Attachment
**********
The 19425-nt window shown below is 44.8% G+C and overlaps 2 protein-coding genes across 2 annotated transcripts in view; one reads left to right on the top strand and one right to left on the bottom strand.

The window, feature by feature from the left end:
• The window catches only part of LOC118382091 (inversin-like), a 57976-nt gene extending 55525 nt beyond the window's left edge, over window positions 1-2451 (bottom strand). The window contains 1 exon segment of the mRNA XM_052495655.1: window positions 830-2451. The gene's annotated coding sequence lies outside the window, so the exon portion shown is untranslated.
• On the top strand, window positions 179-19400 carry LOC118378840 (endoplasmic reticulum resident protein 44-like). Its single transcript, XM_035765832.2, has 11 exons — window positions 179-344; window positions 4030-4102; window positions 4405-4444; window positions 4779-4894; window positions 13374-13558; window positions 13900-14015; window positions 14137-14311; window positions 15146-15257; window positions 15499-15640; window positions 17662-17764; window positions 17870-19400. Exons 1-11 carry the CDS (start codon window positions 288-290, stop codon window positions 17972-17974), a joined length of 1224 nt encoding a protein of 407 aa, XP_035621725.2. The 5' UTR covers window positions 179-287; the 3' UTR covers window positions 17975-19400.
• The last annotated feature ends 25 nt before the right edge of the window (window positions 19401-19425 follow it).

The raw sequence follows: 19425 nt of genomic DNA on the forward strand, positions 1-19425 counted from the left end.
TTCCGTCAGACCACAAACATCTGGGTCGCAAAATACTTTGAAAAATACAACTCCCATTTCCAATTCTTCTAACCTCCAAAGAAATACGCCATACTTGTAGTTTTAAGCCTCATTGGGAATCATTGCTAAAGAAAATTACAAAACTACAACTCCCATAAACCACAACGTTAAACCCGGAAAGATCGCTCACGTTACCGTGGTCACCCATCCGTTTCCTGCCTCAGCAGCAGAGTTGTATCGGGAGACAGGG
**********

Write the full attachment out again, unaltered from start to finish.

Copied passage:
The 19425-nt window shown below is 44.8% G+C and overlaps 2 protein-coding genes across 2 annotated transcripts in view; one reads left to right on the top strand and one right to left on the bottom strand.

The window, feature by feature from the left end:
• The window catches only part of LOC118382091 (inversin-like), a 57976-nt gene extending 55525 nt beyond the window's left edge, over window positions 1-2451 (bottom strand). The window contains 1 exon segment of the mRNA XM_052495655.1: window positions 830-2451. The gene's annotated coding sequence lies outside the window, so the exon portion shown is untranslated.
• On the top strand, window positions 179-19400 carry LOC118378840 (endoplasmic reticulum resident protein 44-like). Its single transcript, XM_035765832.2, has 11 exons — window positions 179-344; window positions 4030-4102; window positions 4405-4444; window positions 4779-4894; window positions 13374-13558; window positions 13900-14015; window positions 14137-14311; window positions 15146-15257; window positions 15499-15640; window positions 17662-17764; window positions 17870-19400. Exons 1-11 carry the CDS (start codon window positions 288-290, stop codon window positions 17972-17974), a joined length of 1224 nt encoding a protein of 407 aa, XP_035621725.2. The 5' UTR covers window positions 179-287; the 3' UTR covers window positions 17975-19400.
• The last annotated feature ends 25 nt before the right edge of the window (window positions 19401-19425 follow it).

The raw sequence follows: 19425 nt of genomic DNA on the forward strand, positions 1-19425 counted from the left end.
TTCCGTCAGACCACAAACATCTGGGTCGCAAAATACTTTGAAAAATACAACTCCCATTTCCAATTCTTCTAACCTCCAAAGAAATACGCCATACTTGTAGTTTTAAGCCTCATTGGGAATCATTGCTAAAGAAAATTACAAAACTACAACTCCCATAAACCACAACGTTAAACCCGGAAAGATCGCTCACGTTACCGTGGTCACCCATCCGTTTCCTGCCTCAGCAGCAGAGTTGTATCGGGAGACAGGG